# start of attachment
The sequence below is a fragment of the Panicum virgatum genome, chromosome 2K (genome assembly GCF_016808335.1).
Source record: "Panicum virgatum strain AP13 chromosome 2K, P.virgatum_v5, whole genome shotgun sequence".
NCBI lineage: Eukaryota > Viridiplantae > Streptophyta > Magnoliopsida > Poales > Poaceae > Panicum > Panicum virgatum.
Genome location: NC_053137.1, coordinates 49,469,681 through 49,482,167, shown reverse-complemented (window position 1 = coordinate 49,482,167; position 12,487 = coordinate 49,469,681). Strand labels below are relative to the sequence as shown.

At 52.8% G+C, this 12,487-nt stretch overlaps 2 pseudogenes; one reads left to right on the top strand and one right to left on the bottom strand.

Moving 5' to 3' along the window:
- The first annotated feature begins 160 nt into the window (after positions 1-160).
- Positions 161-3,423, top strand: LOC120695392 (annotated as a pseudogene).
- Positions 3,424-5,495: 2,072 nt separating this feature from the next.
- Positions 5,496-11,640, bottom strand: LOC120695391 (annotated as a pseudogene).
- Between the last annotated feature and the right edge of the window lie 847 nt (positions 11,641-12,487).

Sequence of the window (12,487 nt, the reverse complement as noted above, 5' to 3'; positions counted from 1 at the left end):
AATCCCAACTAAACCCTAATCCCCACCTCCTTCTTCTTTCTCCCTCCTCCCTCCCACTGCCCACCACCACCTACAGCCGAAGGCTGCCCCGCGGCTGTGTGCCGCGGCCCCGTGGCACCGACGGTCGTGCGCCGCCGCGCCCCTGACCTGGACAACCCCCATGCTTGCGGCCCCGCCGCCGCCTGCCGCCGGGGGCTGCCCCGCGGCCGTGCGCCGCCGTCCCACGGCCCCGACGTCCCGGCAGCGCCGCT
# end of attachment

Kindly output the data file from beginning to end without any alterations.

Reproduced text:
The sequence below is a fragment of the Panicum virgatum genome, chromosome 2K (genome assembly GCF_016808335.1).
Source record: "Panicum virgatum strain AP13 chromosome 2K, P.virgatum_v5, whole genome shotgun sequence".
NCBI lineage: Eukaryota > Viridiplantae > Streptophyta > Magnoliopsida > Poales > Poaceae > Panicum > Panicum virgatum.
Genome location: NC_053137.1, coordinates 49,469,681 through 49,482,167, shown reverse-complemented (window position 1 = coordinate 49,482,167; position 12,487 = coordinate 49,469,681). Strand labels below are relative to the sequence as shown.

At 52.8% G+C, this 12,487-nt stretch overlaps 2 pseudogenes; one reads left to right on the top strand and one right to left on the bottom strand.

Moving 5' to 3' along the window:
- The first annotated feature begins 160 nt into the window (after positions 1-160).
- Positions 161-3,423, top strand: LOC120695392 (annotated as a pseudogene).
- Positions 3,424-5,495: 2,072 nt separating this feature from the next.
- Positions 5,496-11,640, bottom strand: LOC120695391 (annotated as a pseudogene).
- Between the last annotated feature and the right edge of the window lie 847 nt (positions 11,641-12,487).

Sequence of the window (12,487 nt, the reverse complement as noted above, 5' to 3'; positions counted from 1 at the left end):
AATCCCAACTAAACCCTAATCCCCACCTCCTTCTTCTTTCTCCCTCCTCCCTCCCACTGCCCACCACCACCTACAGCCGAAGGCTGCCCCGCGGCTGTGTGCCGCGGCCCCGTGGCACCGACGGTCGTGCGCCGCCGCGCCCCTGACCTGGACAACCCCCATGCTTGCGGCCCCGCCGCCGCCTGCCGCCGGGGGCTGCCCCGCGGCCGTGCGCCGCCGTCCCACGGCCCCGACGTCCCGGCAGCGCCGCT